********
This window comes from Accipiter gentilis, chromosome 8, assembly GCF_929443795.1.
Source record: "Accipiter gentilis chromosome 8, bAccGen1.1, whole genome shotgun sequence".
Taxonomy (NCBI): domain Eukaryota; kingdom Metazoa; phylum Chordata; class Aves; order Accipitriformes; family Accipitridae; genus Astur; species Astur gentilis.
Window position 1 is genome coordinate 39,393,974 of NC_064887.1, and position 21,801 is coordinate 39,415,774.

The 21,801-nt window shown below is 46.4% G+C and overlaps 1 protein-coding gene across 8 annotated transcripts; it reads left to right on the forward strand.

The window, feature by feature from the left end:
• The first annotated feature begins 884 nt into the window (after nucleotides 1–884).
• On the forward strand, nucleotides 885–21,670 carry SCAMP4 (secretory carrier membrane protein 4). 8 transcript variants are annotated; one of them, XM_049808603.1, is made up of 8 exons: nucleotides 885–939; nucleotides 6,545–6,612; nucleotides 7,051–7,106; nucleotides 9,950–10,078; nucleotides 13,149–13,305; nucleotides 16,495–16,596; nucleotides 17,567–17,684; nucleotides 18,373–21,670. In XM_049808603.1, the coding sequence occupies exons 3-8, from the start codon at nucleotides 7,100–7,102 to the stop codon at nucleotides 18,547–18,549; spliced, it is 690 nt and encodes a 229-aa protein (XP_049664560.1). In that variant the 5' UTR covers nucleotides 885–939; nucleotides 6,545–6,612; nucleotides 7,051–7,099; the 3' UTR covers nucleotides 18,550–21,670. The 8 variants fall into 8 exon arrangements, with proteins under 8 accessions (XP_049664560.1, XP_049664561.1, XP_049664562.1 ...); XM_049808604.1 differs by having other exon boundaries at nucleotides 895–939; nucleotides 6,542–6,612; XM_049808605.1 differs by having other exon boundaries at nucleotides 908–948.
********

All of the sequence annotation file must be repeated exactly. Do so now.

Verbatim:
This window comes from Accipiter gentilis, chromosome 8, assembly GCF_929443795.1.
Source record: "Accipiter gentilis chromosome 8, bAccGen1.1, whole genome shotgun sequence".
Taxonomy (NCBI): domain Eukaryota; kingdom Metazoa; phylum Chordata; class Aves; order Accipitriformes; family Accipitridae; genus Astur; species Astur gentilis.
Window position 1 is genome coordinate 39,393,974 of NC_064887.1, and position 21,801 is coordinate 39,415,774.

The 21,801-nt window shown below is 46.4% G+C and overlaps 1 protein-coding gene across 8 annotated transcripts; it reads left to right on the forward strand.

The window, feature by feature from the left end:
• The first annotated feature begins 884 nt into the window (after nucleotides 1–884).
• On the forward strand, nucleotides 885–21,670 carry SCAMP4 (secretory carrier membrane protein 4). 8 transcript variants are annotated; one of them, XM_049808603.1, is made up of 8 exons: nucleotides 885–939; nucleotides 6,545–6,612; nucleotides 7,051–7,106; nucleotides 9,950–10,078; nucleotides 13,149–13,305; nucleotides 16,495–16,596; nucleotides 17,567–17,684; nucleotides 18,373–21,670. In XM_049808603.1, the coding sequence occupies exons 3-8, from the start codon at nucleotides 7,100–7,102 to the stop codon at nucleotides 18,547–18,549; spliced, it is 690 nt and encodes a 229-aa protein (XP_049664560.1). In that variant the 5' UTR covers nucleotides 885–939; nucleotides 6,545–6,612; nucleotides 7,051–7,099; the 3' UTR covers nucleotides 18,550–21,670. The 8 variants fall into 8 exon arrangements, with proteins under 8 accessions (XP_049664560.1, XP_049664561.1, XP_049664562.1 ...); XM_049808604.1 differs by having other exon boundaries at nucleotides 895–939; nucleotides 6,542–6,612; XM_049808605.1 differs by having other exon boundaries at nucleotides 908–948.